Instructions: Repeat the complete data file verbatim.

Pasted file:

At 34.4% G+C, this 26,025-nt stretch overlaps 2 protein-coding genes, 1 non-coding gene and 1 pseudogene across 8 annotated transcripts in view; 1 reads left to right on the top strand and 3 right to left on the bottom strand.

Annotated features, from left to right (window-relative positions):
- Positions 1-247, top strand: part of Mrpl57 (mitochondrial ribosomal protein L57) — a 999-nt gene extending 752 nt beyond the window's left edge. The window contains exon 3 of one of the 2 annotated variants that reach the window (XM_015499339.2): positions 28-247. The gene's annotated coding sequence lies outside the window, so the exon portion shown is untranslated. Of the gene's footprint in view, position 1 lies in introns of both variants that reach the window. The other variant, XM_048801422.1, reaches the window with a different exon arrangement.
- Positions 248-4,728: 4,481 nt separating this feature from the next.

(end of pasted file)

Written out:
At 34.4% G+C, this 26,025-nt stretch overlaps 2 protein-coding genes, 1 non-coding gene and 1 pseudogene across 8 annotated transcripts in view; 1 reads left to right on the top strand and 3 right to left on the bottom strand.

Annotated features, from left to right (window-relative positions):
- Positions 1-247, top strand: part of Mrpl57 (mitochondrial ribosomal protein L57) — a 999-nt gene extending 752 nt beyond the window's left edge. The window contains exon 3 of one of the 2 annotated variants that reach the window (XM_015499339.2): positions 28-247. The gene's annotated coding sequence lies outside the window, so the exon portion shown is untranslated. Of the gene's footprint in view, position 1 lies in introns of both variants that reach the window. The other variant, XM_048801422.1, reaches the window with a different exon arrangement.
- Positions 248-4,728: 4,481 nt separating this feature from the next.